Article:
The enormity of the moment was becoming clear. A contest marked by personal firsts for Williams, the initial player in Super Bowl history to throw four touchdowns in a single quarter, and to throw four in a half, would have wider implications for African-Americans.

"It’s a great feeling when you realize that people still recognize you and are grateful for what you did," Williams said. "They’ll come up and say: ‘God bless you; you don’t know what you mean to us.’ That’s a great feeling to have that kind of impact."

The announcing team for Super Bowl XXII — Gifford, Dan Dierdorf and Al Michaels – were a microcosm of that sudden revelation.

"Those guys were dumbfounded," Williams said, chuckling. "The last thing they expected was for it to be like that."

Elway was portrayed as the golden-boy sure thing, while Williams would be largely disregarded as an all but forgotten outsider. Too often, the conversation had entered on Williams’ race, rather than what his team did well.

"The problem with that Super Bowl was it wasn’t so much the game itself, as it was who the quarterbacks where," Williams said. "You had Doug Williams against John Elway, and we all know who’s going to win that game."

Williams’ performance, resilient and eye-popping in its complete efficiency, opened eyes and opened doors.

Two other black quarterbacks have followed Williams to the Super Bowl, though neither Philadelphia’s Donovan McNabb or Tennessee’ Steve McNair would win.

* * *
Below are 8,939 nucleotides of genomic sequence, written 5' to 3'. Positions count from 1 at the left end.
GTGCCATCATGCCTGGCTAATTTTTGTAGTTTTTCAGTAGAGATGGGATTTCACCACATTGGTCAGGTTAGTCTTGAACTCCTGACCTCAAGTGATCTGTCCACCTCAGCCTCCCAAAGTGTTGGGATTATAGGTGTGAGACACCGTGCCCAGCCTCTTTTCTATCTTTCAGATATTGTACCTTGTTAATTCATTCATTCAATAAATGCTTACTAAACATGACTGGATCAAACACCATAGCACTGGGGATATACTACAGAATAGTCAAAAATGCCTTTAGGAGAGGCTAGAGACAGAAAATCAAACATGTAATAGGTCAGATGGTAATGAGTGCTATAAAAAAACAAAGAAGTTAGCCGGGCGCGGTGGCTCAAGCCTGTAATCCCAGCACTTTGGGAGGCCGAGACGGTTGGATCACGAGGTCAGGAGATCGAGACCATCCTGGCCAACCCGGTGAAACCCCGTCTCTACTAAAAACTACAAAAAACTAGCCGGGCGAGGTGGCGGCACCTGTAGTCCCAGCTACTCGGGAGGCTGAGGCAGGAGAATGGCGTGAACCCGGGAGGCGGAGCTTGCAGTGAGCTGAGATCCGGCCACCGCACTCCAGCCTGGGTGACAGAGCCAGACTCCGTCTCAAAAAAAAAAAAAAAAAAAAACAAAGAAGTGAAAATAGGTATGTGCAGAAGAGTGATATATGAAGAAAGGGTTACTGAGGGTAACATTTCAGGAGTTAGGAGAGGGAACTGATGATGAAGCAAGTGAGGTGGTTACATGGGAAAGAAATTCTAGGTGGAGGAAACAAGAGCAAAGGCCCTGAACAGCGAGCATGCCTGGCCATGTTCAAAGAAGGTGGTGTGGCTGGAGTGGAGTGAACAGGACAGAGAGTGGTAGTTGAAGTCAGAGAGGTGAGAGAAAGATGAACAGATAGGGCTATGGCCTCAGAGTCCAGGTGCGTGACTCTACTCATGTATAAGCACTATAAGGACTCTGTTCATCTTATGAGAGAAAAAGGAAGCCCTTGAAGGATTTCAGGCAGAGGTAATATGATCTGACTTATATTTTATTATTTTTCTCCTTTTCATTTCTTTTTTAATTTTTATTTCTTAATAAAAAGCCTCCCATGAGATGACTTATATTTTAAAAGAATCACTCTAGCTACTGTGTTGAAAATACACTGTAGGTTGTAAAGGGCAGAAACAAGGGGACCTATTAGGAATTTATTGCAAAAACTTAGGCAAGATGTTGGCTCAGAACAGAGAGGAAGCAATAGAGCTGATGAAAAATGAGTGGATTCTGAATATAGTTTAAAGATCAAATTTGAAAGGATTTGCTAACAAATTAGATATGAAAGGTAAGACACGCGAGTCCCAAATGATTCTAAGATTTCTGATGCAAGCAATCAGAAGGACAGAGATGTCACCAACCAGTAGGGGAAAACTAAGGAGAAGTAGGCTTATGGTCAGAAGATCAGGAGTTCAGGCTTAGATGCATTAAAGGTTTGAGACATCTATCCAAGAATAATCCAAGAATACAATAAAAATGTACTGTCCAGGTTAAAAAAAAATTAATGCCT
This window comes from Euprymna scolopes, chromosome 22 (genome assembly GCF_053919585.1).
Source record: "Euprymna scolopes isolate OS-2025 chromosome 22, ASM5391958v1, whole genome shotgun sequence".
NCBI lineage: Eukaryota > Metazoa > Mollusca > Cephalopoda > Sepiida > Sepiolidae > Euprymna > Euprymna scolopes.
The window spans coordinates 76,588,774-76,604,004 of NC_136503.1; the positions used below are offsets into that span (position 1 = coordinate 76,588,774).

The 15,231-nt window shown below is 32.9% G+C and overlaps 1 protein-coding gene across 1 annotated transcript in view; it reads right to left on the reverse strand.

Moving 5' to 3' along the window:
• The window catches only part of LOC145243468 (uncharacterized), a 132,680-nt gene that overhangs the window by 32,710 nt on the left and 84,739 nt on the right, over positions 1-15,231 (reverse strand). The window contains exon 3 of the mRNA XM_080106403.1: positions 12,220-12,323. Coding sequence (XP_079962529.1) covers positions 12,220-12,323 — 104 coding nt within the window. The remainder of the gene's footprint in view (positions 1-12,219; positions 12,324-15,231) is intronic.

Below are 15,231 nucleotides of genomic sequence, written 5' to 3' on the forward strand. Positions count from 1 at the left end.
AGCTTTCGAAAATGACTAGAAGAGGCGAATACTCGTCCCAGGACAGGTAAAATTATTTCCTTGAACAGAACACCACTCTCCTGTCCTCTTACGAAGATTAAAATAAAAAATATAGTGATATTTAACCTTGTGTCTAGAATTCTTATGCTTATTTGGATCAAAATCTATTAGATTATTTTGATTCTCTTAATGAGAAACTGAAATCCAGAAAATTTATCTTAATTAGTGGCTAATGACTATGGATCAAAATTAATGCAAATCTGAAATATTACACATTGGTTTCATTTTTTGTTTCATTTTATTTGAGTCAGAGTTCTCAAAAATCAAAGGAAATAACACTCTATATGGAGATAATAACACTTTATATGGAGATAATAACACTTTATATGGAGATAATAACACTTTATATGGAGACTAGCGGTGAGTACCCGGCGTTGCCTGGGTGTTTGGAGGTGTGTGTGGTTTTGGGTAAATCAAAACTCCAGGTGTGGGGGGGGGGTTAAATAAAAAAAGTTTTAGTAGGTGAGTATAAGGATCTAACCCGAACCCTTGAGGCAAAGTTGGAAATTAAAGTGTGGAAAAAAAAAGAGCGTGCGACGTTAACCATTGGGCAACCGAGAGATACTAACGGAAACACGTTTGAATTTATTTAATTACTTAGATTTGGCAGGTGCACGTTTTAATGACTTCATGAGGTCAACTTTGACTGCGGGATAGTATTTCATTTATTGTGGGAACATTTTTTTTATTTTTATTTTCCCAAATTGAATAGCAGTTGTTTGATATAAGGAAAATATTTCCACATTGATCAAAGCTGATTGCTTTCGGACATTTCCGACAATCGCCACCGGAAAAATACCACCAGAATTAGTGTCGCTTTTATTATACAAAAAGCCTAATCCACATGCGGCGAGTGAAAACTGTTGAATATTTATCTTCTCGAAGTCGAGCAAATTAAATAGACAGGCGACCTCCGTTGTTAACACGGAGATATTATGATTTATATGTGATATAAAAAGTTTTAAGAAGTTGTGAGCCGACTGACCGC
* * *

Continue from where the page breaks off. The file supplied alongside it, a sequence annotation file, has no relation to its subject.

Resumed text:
"The opportunity now," Williams said, "is more than it was then."

Super Bowl XXII remains an afternoon where race relations achieved a rare vista — even if, at first, it started as just another football game.

"That day still has significance," Williams said, "because it touched so many people’s lives — not just as a fan but from an emotional standpoint. From a time when there was no black quarterbacks to winning it, so many older people talk about what that game meant."

In the smaller vernacular of sports, he’s the consummate underdog-made-good, too.

"When somebody is down and out," Williams said, "they’ll put that game in."

As he walked off that San Diego field, in a lingering image, Williams raised his helmet in triumph.

"I had been to place people only dream about," Williams said, still taking it in. "You don’t get to that point too often."